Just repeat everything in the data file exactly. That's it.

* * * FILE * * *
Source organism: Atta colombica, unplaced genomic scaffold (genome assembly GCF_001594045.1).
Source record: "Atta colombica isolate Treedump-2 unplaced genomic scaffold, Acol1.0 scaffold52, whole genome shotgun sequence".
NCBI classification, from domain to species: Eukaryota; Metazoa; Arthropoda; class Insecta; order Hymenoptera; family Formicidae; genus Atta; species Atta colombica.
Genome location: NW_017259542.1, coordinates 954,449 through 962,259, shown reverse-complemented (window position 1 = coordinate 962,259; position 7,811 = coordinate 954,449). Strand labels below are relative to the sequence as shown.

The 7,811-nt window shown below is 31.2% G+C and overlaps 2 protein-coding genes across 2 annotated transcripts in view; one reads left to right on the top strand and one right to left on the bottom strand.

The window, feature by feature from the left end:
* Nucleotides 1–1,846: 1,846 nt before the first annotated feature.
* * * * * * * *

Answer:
Source organism: Atta colombica, unplaced genomic scaffold (genome assembly GCF_001594045.1).
Source record: "Atta colombica isolate Treedump-2 unplaced genomic scaffold, Acol1.0 scaffold52, whole genome shotgun sequence".
NCBI classification, from domain to species: Eukaryota; Metazoa; Arthropoda; class Insecta; order Hymenoptera; family Formicidae; genus Atta; species Atta colombica.
Genome location: NW_017259542.1, coordinates 954,449 through 962,259, shown reverse-complemented (window position 1 = coordinate 962,259; position 7,811 = coordinate 954,449). Strand labels below are relative to the sequence as shown.

The 7,811-nt window shown below is 31.2% G+C and overlaps 2 protein-coding genes across 2 annotated transcripts in view; one reads left to right on the top strand and one right to left on the bottom strand.

The window, feature by feature from the left end:
* Nucleotides 1–1,846: 1,846 nt before the first annotated feature.